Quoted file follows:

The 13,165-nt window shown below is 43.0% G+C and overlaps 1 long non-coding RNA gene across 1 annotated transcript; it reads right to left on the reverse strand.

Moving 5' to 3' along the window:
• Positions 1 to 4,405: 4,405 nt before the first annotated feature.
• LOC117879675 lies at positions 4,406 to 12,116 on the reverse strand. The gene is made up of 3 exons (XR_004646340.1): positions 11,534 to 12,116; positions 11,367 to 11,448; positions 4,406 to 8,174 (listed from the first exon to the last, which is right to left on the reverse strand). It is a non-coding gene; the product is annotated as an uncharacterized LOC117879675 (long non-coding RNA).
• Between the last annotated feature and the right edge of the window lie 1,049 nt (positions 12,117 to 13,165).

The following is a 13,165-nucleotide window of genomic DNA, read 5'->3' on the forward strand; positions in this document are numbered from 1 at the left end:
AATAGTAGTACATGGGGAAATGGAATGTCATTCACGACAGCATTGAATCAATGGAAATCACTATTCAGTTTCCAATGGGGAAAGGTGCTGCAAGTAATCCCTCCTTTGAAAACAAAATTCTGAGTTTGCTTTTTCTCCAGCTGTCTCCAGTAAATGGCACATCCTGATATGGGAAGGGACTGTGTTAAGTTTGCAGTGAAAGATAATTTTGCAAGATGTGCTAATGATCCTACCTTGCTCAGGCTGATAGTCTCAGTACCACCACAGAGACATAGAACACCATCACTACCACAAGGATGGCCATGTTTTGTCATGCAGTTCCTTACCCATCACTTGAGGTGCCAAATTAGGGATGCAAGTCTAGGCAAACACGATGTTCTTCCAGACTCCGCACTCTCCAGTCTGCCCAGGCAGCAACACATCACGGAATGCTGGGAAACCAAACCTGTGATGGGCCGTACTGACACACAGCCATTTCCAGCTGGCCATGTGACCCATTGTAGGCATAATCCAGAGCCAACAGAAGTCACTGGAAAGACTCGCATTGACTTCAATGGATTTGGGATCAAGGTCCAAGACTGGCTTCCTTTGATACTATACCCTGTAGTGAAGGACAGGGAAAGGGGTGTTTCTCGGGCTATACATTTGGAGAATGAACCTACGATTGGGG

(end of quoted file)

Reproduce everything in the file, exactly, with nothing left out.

The 13,165-nt window shown below is 43.0% G+C and overlaps 1 long non-coding RNA gene across 1 annotated transcript; it reads right to left on the reverse strand.

Moving 5' to 3' along the window:
• Positions 1 to 4,405: 4,405 nt before the first annotated feature.
• LOC117879675 lies at positions 4,406 to 12,116 on the reverse strand. The gene is made up of 3 exons (XR_004646340.1): positions 11,534 to 12,116; positions 11,367 to 11,448; positions 4,406 to 8,174 (listed from the first exon to the last, which is right to left on the reverse strand). It is a non-coding gene; the product is annotated as an uncharacterized LOC117879675 (long non-coding RNA).
• Between the last annotated feature and the right edge of the window lie 1,049 nt (positions 12,117 to 13,165).

The following is a 13,165-nucleotide window of genomic DNA, read 5'->3' on the forward strand; positions in this document are numbered from 1 at the left end:
AATAGTAGTACATGGGGAAATGGAATGTCATTCACGACAGCATTGAATCAATGGAAATCACTATTCAGTTTCCAATGGGGAAAGGTGCTGCAAGTAATCCCTCCTTTGAAAACAAAATTCTGAGTTTGCTTTTTCTCCAGCTGTCTCCAGTAAATGGCACATCCTGATATGGGAAGGGACTGTGTTAAGTTTGCAGTGAAAGATAATTTTGCAAGATGTGCTAATGATCCTACCTTGCTCAGGCTGATAGTCTCAGTACCACCACAGAGACATAGAACACCATCACTACCACAAGGATGGCCATGTTTTGTCATGCAGTTCCTTACCCATCACTTGAGGTGCCAAATTAGGGATGCAAGTCTAGGCAAACACGATGTTCTTCCAGACTCCGCACTCTCCAGTCTGCCCAGGCAGCAACACATCACGGAATGCTGGGAAACCAAACCTGTGATGGGCCGTACTGACACACAGCCATTTCCAGCTGGCCATGTGACCCATTGTAGGCATAATCCAGAGCCAACAGAAGTCACTGGAAAGACTCGCATTGACTTCAATGGATTTGGGATCAAGGTCCAAGACTGGCTTCCTTTGATACTATACCCTGTAGTGAAGGACAGGGAAAGGGGTGTTTCTCGGGCTATACATTTGGAGAATGAACCTACGATTGGGG